21

Is there a way to know the root path of my gem? I am trying to load a default config from a yaml inside the gems path. How do I get the gems root directory with ruby?

28

Given the following project structure:

your_gem/
  lib/
    your_gem.rb

Here's how I would do it:

# your_gem.rb

module YourGem
  def self.root
    File.expand_path '../..', __FILE__
  end
end

Ruby 2.0 introduced the Kernel#__dir__ method; it enables a considerably shorter solution:

# your_gem.rb

module YourGem
  def self.root
    File.dirname __dir__
  end
end

If you need access to the other directories, you can simply build upon root:

module YourGem
  def self.bin
    File.join root, 'bin'
  end

  def self.lib
    File.join root, 'lib'
  end
end
  • Worked for me for referencing my "docs" folder included as part of the gemspec, where using the default Rails.root.join("docs") fails. THanks! – user1431084 Mar 5 '14 at 15:56
  • I'm using ruby 2.0.0p0 (2013-02-24 revision 39474). File.dirname __dir__ does not work for me. I get this error: TypeError: no implicit conversion of nil into String. Happen to know why? Thanks. – E.E.33 Dec 29 '14 at 5:21
  • @E.E.33, __dir__ is documented to return nil if __FILE__ is also nil. How are you running your script? – Matheus Moreira Dec 29 '14 at 5:26
  • I was just opening up irb and running the command __dir__. I just ran if from a file, and got the desired results. Thanks mate! – E.E.33 Dec 29 '14 at 5:38
  • File.expand_path('../', File.dirname(__FILE__) is what I usually see. – Powers Aug 26 '15 at 19:52
26

This is a universal solution for executables and libs. It loads the specification using the Gem API, so the path is always correct:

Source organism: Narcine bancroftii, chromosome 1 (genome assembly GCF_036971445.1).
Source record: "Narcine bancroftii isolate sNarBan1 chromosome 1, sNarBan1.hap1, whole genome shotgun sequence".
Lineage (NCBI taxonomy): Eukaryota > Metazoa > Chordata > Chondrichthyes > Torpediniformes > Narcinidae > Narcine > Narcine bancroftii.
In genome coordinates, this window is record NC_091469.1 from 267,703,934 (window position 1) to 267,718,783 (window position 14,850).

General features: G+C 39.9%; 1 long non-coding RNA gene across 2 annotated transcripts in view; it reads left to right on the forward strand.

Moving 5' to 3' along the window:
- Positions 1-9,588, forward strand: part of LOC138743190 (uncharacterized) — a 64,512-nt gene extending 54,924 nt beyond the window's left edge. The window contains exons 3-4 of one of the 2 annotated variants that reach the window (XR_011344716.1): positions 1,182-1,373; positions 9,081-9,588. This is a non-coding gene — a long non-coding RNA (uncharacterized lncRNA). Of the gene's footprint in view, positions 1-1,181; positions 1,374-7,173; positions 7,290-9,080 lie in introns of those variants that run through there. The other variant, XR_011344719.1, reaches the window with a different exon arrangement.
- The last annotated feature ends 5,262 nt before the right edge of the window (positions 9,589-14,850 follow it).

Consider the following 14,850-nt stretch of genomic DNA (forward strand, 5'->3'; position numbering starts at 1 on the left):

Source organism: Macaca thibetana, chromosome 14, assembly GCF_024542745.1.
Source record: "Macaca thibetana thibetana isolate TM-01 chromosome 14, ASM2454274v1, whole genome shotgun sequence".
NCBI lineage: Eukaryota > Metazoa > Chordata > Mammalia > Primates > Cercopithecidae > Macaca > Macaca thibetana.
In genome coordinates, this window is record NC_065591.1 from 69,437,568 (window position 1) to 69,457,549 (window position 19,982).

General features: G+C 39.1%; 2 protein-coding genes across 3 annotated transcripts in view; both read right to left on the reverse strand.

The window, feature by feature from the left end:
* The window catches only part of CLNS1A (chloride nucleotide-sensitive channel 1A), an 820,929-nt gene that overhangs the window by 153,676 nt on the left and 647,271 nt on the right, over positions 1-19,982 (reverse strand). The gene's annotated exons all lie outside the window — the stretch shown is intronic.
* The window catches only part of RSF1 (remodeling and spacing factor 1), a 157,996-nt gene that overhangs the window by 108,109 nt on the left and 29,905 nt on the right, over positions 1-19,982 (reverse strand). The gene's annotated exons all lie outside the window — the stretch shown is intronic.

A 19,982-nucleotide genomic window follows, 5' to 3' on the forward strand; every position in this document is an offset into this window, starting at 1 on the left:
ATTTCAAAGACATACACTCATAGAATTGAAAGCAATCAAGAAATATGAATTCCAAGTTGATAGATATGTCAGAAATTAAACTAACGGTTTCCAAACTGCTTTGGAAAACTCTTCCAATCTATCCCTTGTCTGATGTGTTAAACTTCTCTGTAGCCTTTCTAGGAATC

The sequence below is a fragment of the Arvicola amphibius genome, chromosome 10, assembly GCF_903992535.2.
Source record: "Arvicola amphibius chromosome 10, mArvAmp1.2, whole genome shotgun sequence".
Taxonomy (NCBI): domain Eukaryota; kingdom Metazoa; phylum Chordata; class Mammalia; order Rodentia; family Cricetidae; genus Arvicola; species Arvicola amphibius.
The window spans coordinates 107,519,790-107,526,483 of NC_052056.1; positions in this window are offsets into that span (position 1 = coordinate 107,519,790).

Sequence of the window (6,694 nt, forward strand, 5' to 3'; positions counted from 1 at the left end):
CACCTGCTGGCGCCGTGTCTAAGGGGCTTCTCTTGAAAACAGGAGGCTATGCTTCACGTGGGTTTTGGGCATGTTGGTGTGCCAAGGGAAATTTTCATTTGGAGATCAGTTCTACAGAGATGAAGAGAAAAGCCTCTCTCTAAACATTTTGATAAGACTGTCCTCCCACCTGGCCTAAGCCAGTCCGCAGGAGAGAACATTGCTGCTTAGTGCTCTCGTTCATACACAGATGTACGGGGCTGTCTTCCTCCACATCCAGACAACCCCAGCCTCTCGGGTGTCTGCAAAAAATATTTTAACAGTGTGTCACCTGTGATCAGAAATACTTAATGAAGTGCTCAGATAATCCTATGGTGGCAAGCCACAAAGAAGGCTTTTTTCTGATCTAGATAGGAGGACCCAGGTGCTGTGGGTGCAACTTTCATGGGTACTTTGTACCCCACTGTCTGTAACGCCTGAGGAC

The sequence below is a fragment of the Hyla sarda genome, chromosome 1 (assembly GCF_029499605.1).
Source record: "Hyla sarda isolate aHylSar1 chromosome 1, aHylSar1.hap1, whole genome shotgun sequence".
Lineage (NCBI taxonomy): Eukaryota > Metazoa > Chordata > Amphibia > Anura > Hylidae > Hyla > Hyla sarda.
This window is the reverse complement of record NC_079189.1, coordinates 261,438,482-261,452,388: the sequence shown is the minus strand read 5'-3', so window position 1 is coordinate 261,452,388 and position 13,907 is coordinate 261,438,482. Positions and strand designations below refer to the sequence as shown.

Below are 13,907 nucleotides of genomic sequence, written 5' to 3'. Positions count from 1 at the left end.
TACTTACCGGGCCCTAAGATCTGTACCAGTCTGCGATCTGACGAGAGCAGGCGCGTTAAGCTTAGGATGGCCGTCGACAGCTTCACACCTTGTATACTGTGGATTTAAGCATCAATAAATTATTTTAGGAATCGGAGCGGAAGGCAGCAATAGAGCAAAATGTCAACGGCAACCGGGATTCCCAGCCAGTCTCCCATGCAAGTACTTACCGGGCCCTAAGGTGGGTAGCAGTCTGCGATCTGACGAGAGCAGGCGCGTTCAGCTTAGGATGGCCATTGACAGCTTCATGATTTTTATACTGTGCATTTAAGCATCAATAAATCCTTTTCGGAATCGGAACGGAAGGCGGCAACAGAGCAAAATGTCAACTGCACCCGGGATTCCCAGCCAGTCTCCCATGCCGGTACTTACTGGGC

spec = Gem::Specification.find_by_name("your_gem_name")
gem_root = spec.gem_dir
yaml_obj = YAML.load(gem_root + "/file_name.yaml")
  • 3
    Use File.join instead of string concatenation. – Matheus Moreira Apr 17 '14 at 19:58
  • @MatheusMoreira why does it matter? – Some Guy Sep 18 '15 at 19:11
  • 1
    File.join ensures that you use the appropriate path separator for your OS which makes the code cross-platorm. "/" is specific to linux. Many versions (all?) of Microsoft Windows uses "\". – Jonathan R. Wallace May 18 '16 at 21:05
  • 2
    @JonathanR.Wallace - Agreed that File.join helps with platform/application compatibility, however the Windows File I/O API will convert any "/" into "\" that it finds in the path. That said many Windows apps that check paths will fail on a "/" instead of leaving the OS to decide what to do. See note: Naming Files, Paths and Namespaces – kstuart Aug 27 '16 at 14:52
6

gem list <gem> -d

Or if you're using bundler:

bundle show <gem>

  • Within the gem itself: im trying to call File.load. What is the gem root? – Jason Waldrip Apr 12 '12 at 23:50

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